If you were to judge only by what’s been said in the media firestorm it’s left in its wake, you might assume that the new Brad Pitt zombie extravaganza, “World War Z,” is so pro-Israel that by the time the credits roll, the audience members will be singing “Hatikva” just to inoculate themselves against the undead. The Times of Israel declared “World War Z” “the greatest piece of cinematic propaganda for Israel since Otto Preminger’s ‘Exodus.’” Al-Jazeera quoted several critics of Israel lambasting the film for defending “Israel’s apartheid wall.”
Jeffrey Goldberg, a columnist for Bloomberg View, hailed “World War Z” as “the most pro-Israel movie ever made” (though he added, “Or at the very least the most pro-Israel zombie movie”), and left-wing blogger Jesse Benjamin derided it as “zombie hasbara” (literally “explaining,” a Hebrew euphemism for propaganda). Paramount Pictures, the main studio backer of “World War Z,” was sufficiently worried that in the Turkish version, the subtitles reading “Israel” were replaced with “the Middle East.”
But the truth is, the producers of “World War Z” are not shills for Israel. While the movie does use Israel as an important symbol, it’s simply one of the more conspicuous pieces in a larger argument: to survive in this world requires a willingness to dispense with humanitarian niceties and take some ugly actions. (Spoiler alert!)
The movie begins with the simultaneous collapse of cities across the globe as the zombie infestation spreads and our hero, Gerry Lane (Brad Pitt doing his best Bruce Willis impression), seeks safety for his family. Soon Lane, recently retired from the United Nations, is whisked off to learn that only two countries, North Korea and Israel, have so far survived the zombie onslaught: the Koreans by knocking out every citizen’s teeth, and the Israelis by constructing a massive security wall around Jerusalem (sound familiar?).
Once he is in the Holy Land, Lane learns that Israel’s survival is due to the Mossad’s policy of the “10th Man”: For every potential threat, one out of 10 men in the agency assigned to the case needs to take it seriously, no matter how far-fetched it may seem.
The head of the Mossad, the 10th man investigating the zombie threat, managed to seal off the whole country just in the nick of time. Israel is compassionately admitting all non-zombie humans, but this proves less than strategically sound. As the crowd swells, Palestinians, secular Israelis and ultra-Orthodox Jews join together to sing a song of peace, attracting the attention of the outside zombie hoard, which (taking aliyah a little too literally) overruns the wall and destroys Jerusalem.
Most commentators have read this sequence as singing the praise of the Jewish people for their brilliant foresight and blaming the bungling peaceniks for letting down their guard. But this is only a small part of the film’s endorsement of a merciless, paranoid approach to danger.
The only way to survive is through brutal amputation: When an Israeli soldier is bitten, Lane saves her by unhesitatingly slicing off her hand; when a plane full of civilians is being taken over by zombies, Lane hurls a grenade and the explosion kills virtually everyone, tossing zombie and non-zombie alike out 10,000 feet above ground. In the film’s climax we learn how to defeat the undead: Lane infects himself with typhoid, rendering him uninteresting to the zombies looking for healthy prey.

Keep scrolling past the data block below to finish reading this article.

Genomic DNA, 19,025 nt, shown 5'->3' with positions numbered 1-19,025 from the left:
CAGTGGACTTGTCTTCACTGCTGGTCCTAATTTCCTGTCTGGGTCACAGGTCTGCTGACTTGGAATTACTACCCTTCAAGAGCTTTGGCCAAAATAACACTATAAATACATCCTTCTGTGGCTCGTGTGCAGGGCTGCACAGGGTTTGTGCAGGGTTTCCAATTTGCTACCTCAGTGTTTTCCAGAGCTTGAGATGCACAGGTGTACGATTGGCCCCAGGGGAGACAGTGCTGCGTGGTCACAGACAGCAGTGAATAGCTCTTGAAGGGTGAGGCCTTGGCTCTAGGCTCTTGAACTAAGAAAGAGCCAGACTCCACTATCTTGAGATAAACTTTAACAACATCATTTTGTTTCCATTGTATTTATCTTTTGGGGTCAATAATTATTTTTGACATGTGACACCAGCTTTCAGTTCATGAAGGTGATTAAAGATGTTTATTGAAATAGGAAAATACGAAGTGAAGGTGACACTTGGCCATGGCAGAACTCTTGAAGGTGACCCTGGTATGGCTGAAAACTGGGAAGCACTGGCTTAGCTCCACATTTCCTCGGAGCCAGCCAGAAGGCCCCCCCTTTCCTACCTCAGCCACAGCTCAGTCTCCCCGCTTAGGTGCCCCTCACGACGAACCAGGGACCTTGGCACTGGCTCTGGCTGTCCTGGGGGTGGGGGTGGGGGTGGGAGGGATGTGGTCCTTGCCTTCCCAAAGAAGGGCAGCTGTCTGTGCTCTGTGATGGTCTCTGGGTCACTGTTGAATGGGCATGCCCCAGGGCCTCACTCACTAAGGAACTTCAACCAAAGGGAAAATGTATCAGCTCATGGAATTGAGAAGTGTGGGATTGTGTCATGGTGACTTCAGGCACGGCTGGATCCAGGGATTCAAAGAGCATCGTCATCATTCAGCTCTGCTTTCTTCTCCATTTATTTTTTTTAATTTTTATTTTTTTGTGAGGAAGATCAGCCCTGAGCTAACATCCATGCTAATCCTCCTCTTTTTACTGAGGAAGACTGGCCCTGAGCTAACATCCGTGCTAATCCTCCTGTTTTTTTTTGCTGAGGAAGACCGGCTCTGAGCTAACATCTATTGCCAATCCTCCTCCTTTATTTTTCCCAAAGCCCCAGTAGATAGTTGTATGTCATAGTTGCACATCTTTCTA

Time and again it is those like Lane, the North Koreans and, at first, the Israelis who can overlook suffering now for survival until tomorrow — who can abandon blind hope and unblinkingly swallow the bitter pill of near total self-interest.
The critique of hope goes even deeper than that. The scene in Jerusalem is eerily reminiscent of an episode in the Book of Revelation in which 144,000 Jews are singled out to survive the Apocalypse; gathering on Mount Zion with “a great multitude that no one could count, from every nation, tribe, people and language,” these chosen few sing “a new song before the throne [of God].” (New International Version, Book of Revelation 7:3–9, 14:1–3).
But instead of being saved by the grace of God, as in Revelation, those of the singing multitude in “World War Z” are punished for their faith by being viciously turned into a mass of raging zombies. The Star of David may flutter in the breeze, Israel Defense Forces helicopters may swoop confidently through the skies, but in the end, Israel is nothing special, just another group of chumps too compassionate to survive. To quote Tom Lehrer, “‘The Lord’s our shepherd,’ says the Psalm / but just in case we better get a bomb.”
The movie’s argument comes directly from the novel on which it’s based. In an interview with The New York Times, the novel’s author, Max Brooks, explained that he wrote it in response to the fearful post-9/11 world: “There’s been some really scary stuff that’s been happening — 9/11, Iraq, Afghanistan, Katrina… global warming, global financial meltdown, bird flu, swine flu, SARS…. People really feel like the system’s breaking down.” The world, to Brooks, is constantly full of threats, and if he had his way, his books would be in the self-help section. If the Israelis are on to anything, the movie shows it when they think that any danger, no matter how small, is quite possibly cataclysmic and demands our sharpest attention and dispassionate calculation. To put it bluntly, the only Jewish virtue trumpeted in this film is neuroticism.
Doni Bloomfield is a Forward summer fellow, and will be finishing his Bachelor of Arts in history at the University of Chicago next year.